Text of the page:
Why You Should Not Follow Your Passion

April 18, 2013 by  
Filed under Personal

Most success experts would tell you to follow your passion and you would be happy and successful in your work. However this could be bad advice, as argued by Cal Newport in his book, So Good They Can’t Ignore You: Why Skills Trump Passion in the Quest for Work You Love.

Don’t Follow Your Passion

Cal explains that the common advice to first figure out what you are passionate about and then find a job that matches this passion, is flawed and could do more harm than good. He shares that career passions are rare and that passion takes time to develop and is a side effect of mastery.

Be So Good They Can’t Ignore You (Importance of Skill)

If following your passion is not useful advice, then what should you do instead? Cal recommends that you be so good that people can’t ignore you, or focus on skills. Adopt the craftsman mindset and build up rare and valuable skills you can offer the world as your career capital.

He also encourages deliberate practice, an approach to work where you deliberately stretch your abilities beyond your comfort zone and then receive ruthless feedback on your performance.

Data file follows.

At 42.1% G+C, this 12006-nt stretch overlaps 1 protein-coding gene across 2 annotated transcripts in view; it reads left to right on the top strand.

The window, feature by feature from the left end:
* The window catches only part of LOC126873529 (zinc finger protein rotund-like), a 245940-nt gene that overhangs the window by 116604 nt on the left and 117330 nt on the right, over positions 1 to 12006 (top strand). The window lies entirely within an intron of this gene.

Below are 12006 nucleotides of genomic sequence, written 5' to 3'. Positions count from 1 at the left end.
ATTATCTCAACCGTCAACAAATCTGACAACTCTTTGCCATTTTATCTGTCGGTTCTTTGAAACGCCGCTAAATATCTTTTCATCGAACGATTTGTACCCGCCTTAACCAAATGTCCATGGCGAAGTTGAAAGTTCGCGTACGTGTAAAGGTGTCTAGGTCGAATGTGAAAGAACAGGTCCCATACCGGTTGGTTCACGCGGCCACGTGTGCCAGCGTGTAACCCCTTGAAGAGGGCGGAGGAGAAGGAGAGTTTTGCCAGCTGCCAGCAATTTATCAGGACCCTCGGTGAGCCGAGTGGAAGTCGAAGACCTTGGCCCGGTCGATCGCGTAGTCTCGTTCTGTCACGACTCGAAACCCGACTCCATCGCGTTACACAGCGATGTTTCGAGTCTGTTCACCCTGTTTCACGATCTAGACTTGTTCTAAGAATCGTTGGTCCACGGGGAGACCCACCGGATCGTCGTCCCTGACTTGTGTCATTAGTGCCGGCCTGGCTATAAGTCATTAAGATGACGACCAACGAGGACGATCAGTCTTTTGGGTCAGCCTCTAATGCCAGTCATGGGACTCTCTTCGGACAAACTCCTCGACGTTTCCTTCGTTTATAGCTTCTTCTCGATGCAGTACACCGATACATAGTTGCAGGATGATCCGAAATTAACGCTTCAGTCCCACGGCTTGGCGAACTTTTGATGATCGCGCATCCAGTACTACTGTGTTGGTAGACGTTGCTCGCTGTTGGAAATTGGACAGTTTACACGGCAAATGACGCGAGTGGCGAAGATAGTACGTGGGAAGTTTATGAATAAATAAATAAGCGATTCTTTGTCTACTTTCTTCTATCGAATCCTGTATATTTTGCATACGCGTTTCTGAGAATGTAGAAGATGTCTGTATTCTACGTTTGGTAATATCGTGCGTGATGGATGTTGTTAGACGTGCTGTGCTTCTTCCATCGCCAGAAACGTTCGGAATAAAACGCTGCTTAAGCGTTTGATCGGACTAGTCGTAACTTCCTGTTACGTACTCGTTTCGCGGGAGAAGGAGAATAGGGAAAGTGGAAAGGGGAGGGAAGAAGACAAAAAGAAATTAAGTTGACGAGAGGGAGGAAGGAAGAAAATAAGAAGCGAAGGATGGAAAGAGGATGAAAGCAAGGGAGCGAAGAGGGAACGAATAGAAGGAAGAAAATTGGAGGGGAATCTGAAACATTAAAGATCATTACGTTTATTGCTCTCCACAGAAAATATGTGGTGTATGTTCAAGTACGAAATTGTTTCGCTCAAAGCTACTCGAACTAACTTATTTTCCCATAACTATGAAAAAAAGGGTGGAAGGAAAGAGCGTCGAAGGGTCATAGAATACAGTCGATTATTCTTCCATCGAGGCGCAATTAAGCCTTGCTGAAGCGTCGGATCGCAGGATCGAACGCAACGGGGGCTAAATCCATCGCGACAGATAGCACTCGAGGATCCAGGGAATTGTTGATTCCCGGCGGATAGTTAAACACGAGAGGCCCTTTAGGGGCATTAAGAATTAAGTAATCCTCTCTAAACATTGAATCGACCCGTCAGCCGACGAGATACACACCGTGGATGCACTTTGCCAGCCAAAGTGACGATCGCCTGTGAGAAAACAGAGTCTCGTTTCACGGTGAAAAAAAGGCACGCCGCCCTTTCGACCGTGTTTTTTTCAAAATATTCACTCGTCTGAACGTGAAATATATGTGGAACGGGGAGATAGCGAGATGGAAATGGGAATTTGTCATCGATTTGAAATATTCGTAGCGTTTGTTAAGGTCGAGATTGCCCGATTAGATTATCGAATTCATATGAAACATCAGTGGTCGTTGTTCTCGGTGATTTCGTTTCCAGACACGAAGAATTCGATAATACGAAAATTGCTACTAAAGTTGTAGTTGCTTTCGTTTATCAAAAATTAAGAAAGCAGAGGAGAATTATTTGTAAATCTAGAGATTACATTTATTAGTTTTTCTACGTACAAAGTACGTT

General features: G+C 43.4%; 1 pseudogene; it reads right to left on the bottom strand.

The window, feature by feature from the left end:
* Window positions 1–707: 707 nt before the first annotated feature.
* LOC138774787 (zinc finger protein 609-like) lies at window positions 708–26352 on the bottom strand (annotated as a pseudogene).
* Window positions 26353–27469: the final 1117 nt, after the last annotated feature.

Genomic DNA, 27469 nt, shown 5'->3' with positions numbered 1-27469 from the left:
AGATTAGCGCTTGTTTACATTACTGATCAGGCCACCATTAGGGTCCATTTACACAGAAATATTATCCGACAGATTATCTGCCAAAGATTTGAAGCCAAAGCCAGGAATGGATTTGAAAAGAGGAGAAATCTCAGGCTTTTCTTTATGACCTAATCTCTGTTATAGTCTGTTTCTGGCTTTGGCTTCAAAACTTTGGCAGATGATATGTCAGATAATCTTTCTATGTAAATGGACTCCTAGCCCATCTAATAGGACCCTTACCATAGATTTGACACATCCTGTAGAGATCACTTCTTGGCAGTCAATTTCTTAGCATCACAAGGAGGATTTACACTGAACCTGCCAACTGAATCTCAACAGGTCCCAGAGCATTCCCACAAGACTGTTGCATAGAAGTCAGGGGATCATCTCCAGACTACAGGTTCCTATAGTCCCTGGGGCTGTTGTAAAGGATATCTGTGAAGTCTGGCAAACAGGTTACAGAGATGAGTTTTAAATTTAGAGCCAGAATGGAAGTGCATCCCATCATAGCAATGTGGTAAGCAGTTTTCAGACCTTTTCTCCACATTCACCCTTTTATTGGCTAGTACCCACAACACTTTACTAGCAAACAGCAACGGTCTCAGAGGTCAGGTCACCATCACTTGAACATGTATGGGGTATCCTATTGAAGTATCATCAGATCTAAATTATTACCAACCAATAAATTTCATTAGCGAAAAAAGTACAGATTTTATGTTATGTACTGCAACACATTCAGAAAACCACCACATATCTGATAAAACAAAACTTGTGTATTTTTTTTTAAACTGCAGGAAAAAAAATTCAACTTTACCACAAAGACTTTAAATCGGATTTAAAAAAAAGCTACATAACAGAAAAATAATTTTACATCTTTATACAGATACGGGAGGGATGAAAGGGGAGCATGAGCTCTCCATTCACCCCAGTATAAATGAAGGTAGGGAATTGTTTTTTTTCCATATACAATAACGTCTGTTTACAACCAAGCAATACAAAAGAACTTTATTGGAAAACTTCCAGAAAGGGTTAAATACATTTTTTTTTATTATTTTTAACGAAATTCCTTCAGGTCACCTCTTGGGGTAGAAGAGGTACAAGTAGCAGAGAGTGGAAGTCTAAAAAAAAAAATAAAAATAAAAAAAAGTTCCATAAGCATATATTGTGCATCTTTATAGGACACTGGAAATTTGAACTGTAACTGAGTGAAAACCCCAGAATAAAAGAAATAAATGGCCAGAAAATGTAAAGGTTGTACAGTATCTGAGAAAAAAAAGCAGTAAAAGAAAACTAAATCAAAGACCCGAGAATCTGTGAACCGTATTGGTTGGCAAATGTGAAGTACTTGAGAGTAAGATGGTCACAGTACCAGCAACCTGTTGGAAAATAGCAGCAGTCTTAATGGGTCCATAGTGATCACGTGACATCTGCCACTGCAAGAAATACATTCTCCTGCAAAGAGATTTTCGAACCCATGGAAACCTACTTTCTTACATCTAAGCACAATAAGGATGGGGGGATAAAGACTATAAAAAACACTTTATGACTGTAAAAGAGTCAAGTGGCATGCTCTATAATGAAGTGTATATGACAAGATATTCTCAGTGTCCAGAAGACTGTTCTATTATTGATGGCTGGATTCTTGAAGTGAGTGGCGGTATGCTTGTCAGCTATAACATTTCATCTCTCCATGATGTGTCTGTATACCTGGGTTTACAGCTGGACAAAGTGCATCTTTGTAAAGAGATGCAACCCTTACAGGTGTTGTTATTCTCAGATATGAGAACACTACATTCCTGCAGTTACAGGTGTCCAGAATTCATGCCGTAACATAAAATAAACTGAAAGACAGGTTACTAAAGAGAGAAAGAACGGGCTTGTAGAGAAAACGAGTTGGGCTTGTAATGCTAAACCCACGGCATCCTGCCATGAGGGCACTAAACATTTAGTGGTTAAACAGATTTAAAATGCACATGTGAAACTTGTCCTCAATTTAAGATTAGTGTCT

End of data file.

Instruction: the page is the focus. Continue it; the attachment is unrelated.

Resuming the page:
Turn Down a Promotion (Importance of Control)

Next, Cal recommends that you invest your career capital in the traits that define great work, and gaining control is one important trait. Having control over what you do and how you do it leads to happiness, engagement and a sense of fulfillment.

However, you should avoid gaining more control without enough capital to back it up, and also take note that your employer might fight to keep you on a more traditional path once you have enough capital.

One way to determine whether or not you have enough career capital to pursue more control, is to do what people are willing to pay for.

Think Small, Act Big (Importance of Mission)

Another important trait is mission, and the best ideas for missions are found in the adjacent possible – the region just beyond the current cutting edge, which requires you to have expertise.

Cal shares that to make a mission a success, try small steps that generate concrete feedback and then use this feedback, good or bad, to help figure out what to try next.

In addition, the mission should be remarkable such that it literally compels people to remark about it, and it must be launched in a venue conducive to such remarking.

The message at the core of thisĀ So Good They Can’t Ignore You book is simple – Working right trumps finding the right work.

Image credit: business mans by ilco via stock.xchng

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